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Takeaways from the European Commissions smart grid report

By Donna Donnowitz
May 30, 2014

Smart grid technology continues to be one of the ripest industries for growth in several countries, as utilitycompanies and governments have worked to establish more eco-friendly and efficient energy resources. The equipment and procedures associated with smart grids are still relatively novel, especially in certain nations where the trend has not yet caught on more commonly, and demands several different unique approaches to asset protection, compliance procedures and more.

However, legislative bodies have found ways to catalyze growth in this market, especially as the outcomes can be beneficial for a nation's carbon footprint and spend-management.The United States and China have invested the most in smart grid technology on the global scale, while other nations and regions, such as the European Union, are beginning to increase their financing efforts in this arena as well.

GreenTech Media recently reported that a new study from the European Commission's Joint Research Center revealed that the continent is beginning to outpace smart grid investment growth when compared to the United States. The source pointed out that Europe's expenditures in this arena have moved along on an upward trend, while those coming from the United States have started to slow.

According to the news provider, roughly $4.28 billion US have been invested by 28 member states collectively in Europe, which includes an estimated $646 million from relatively new projects that were launched since the last time the commission conducted a similar study.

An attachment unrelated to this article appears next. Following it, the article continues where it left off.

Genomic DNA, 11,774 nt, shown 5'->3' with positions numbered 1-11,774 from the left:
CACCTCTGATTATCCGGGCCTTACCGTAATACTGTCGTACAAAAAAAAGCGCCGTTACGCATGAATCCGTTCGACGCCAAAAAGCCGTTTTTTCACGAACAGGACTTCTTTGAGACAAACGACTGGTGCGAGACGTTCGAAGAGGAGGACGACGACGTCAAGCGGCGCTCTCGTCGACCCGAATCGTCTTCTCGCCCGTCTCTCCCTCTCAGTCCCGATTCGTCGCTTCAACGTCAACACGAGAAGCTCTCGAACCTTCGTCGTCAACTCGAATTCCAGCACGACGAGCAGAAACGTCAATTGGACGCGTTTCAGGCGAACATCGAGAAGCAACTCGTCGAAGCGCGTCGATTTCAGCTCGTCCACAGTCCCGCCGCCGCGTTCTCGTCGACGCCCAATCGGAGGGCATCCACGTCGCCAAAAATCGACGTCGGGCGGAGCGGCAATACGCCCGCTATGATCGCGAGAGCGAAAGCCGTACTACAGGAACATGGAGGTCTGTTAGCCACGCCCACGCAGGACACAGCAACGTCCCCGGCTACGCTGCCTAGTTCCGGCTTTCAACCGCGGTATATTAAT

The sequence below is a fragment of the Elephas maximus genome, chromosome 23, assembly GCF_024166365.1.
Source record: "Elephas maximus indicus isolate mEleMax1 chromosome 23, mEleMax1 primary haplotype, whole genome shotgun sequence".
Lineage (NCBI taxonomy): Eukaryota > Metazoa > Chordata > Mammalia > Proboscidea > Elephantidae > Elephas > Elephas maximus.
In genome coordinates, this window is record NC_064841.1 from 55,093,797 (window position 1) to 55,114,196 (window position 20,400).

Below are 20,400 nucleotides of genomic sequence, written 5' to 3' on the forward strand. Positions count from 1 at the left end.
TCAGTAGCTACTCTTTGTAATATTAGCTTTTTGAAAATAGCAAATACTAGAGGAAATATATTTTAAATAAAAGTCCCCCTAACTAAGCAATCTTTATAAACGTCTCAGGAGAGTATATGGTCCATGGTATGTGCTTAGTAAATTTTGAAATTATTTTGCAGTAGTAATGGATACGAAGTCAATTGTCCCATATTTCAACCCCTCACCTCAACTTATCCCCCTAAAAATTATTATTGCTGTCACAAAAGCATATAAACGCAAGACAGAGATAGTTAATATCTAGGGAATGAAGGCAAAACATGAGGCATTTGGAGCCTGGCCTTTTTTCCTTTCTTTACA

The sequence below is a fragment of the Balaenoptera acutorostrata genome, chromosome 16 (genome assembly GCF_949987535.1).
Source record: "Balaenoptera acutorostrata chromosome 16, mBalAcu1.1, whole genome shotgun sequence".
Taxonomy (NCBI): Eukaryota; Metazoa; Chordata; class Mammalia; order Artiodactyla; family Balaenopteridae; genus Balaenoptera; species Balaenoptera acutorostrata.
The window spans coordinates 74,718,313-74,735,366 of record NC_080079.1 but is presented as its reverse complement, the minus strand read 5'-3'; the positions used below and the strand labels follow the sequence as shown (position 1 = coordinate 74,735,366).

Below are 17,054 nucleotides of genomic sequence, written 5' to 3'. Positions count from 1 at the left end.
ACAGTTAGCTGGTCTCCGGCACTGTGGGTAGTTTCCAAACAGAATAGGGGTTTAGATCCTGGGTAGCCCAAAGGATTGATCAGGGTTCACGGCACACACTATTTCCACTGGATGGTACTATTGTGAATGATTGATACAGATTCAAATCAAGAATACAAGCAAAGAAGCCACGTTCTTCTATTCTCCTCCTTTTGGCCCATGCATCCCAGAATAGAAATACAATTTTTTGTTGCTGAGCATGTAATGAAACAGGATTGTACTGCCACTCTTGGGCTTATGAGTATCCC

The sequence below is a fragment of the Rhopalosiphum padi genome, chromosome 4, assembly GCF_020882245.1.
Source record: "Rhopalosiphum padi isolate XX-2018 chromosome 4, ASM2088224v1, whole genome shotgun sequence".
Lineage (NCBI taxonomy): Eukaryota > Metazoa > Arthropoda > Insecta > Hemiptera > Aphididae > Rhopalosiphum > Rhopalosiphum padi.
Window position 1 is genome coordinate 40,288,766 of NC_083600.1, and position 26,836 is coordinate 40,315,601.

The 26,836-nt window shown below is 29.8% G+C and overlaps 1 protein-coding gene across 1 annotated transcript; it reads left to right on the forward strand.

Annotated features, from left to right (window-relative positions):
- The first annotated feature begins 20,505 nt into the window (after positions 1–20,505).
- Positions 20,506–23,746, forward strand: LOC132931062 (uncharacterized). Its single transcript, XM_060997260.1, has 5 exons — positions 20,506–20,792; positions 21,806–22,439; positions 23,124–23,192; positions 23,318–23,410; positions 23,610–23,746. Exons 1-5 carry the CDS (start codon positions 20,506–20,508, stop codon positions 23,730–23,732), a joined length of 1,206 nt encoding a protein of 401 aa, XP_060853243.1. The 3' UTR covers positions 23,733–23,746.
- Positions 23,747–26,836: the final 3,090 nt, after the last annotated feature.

The report also revealed several interesting findings in terms of the costs of each component of smart grid projects. GreenTech Media affirmed that smart metering took up among the least amount of expenditures, while smart network management and smart customer and smart home investments were at the top of the list for budgetary allocations. Furthermore, the commission found that the majority of smart grid investments could be found in northern and central European member states.

To ensure the long-term integrity and security of investments in this area, smart grid managers will need to utilize proven tools such as serial-to-Ethernet converters.

Perle offers a range of cost effective serial-to-Ethernet converters to help meet NERC-CIP compliance for the protection of critical cyberassets in substations. The IOLAN SDS HV/LDC Terminal Server is designed to meet harsh environments associated with Power Substations with attributes such as support for substation AC and DC voltage ranges, extended operating temperatures and meeting emission, immunity and safety approvals associated with substation IT equipment.


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